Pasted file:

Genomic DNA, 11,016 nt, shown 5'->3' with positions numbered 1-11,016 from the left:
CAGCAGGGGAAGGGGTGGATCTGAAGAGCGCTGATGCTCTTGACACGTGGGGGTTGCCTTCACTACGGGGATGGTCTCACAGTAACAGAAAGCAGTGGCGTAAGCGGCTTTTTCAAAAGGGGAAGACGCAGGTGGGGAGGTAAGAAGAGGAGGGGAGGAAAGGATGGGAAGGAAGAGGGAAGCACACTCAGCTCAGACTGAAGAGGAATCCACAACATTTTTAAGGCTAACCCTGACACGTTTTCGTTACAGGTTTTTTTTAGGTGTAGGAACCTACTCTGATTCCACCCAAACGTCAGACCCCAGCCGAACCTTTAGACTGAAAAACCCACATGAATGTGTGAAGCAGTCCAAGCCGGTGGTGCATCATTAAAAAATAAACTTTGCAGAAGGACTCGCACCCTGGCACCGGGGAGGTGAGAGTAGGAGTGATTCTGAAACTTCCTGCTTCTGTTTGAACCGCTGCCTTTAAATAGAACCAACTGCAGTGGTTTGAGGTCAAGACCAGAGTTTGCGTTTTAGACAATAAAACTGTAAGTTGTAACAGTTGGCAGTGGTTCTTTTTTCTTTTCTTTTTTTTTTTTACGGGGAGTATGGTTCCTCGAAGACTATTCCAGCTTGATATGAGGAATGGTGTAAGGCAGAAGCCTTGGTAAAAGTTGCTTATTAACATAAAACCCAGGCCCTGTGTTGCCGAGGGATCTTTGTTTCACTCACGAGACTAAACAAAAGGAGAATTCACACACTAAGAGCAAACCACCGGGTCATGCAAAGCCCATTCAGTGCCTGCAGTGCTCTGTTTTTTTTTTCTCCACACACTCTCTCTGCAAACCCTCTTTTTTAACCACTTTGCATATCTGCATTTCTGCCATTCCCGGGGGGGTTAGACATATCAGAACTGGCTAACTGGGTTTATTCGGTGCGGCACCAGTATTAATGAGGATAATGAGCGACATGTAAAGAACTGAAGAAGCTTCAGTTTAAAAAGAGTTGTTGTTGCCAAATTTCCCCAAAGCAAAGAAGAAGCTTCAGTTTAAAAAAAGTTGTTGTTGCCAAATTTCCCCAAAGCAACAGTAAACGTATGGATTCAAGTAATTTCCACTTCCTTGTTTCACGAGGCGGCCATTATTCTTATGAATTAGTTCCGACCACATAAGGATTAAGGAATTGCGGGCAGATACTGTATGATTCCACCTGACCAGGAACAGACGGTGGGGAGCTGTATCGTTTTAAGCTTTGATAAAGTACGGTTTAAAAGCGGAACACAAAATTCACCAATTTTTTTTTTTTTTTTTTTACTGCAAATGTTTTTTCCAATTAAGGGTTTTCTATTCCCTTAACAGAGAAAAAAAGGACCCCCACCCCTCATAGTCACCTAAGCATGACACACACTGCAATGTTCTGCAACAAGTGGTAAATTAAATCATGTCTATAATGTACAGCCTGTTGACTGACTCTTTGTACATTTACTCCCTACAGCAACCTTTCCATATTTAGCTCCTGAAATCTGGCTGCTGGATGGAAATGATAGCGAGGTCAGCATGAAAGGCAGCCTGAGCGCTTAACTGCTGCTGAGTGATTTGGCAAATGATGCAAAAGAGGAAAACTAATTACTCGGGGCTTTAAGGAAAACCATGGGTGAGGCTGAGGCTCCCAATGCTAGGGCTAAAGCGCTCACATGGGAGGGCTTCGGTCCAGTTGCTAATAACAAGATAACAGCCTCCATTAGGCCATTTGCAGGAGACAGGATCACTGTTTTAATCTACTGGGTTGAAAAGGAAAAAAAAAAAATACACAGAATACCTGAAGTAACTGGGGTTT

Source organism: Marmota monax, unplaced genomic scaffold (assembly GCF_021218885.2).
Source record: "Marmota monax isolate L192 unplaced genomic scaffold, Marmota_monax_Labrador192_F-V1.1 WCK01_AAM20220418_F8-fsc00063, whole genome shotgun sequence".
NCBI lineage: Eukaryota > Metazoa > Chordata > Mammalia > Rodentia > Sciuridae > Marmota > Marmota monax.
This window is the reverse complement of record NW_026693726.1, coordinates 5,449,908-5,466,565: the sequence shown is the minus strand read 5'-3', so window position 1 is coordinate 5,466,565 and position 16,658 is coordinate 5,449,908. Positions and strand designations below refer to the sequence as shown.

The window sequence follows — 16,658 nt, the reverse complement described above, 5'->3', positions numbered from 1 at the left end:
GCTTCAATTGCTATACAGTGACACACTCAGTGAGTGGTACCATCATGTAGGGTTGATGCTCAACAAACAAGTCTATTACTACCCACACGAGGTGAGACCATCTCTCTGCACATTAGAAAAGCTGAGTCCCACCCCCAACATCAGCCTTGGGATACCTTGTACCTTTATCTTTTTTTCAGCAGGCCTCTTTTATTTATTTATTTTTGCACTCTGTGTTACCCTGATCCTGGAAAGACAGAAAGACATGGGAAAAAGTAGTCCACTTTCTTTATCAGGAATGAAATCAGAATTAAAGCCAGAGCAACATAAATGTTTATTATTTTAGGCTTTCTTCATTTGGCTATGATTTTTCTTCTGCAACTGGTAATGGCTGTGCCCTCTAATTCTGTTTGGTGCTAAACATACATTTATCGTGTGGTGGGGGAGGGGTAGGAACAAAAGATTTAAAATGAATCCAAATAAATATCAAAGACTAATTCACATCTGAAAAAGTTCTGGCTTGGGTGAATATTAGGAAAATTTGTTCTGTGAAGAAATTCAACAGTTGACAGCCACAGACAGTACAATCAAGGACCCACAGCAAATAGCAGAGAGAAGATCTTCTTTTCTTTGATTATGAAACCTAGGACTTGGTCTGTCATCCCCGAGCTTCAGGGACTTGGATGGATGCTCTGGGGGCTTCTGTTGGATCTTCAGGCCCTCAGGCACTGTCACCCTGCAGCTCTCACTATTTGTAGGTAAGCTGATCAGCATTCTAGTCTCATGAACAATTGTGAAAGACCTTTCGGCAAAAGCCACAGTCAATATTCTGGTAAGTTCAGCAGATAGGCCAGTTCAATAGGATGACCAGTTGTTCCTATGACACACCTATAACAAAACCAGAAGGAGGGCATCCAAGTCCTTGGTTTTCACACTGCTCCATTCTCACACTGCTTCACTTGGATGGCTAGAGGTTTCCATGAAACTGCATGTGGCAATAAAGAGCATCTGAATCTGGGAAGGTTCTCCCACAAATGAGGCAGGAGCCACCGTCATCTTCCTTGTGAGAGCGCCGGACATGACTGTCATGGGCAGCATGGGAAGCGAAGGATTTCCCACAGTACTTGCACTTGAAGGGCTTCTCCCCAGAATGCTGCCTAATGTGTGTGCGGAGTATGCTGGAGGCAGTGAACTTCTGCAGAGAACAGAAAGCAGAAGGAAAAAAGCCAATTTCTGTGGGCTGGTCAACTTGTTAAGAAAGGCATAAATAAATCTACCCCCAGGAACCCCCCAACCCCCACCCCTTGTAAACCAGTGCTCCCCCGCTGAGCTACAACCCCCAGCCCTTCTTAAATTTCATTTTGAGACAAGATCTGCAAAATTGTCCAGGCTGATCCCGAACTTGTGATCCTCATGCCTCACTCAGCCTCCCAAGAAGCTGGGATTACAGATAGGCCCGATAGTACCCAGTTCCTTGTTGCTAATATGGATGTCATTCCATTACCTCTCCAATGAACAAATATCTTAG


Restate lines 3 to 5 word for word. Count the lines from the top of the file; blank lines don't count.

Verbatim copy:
Source organism: Marmota monax, unplaced genomic scaffold (assembly GCF_021218885.2).
Source record: "Marmota monax isolate L192 unplaced genomic scaffold, Marmota_monax_Labrador192_F-V1.1 WCK01_AAM20220418_F8-fsc00063, whole genome shotgun sequence".
NCBI lineage: Eukaryota > Metazoa > Chordata > Mammalia > Rodentia > Sciuridae > Marmota > Marmota monax.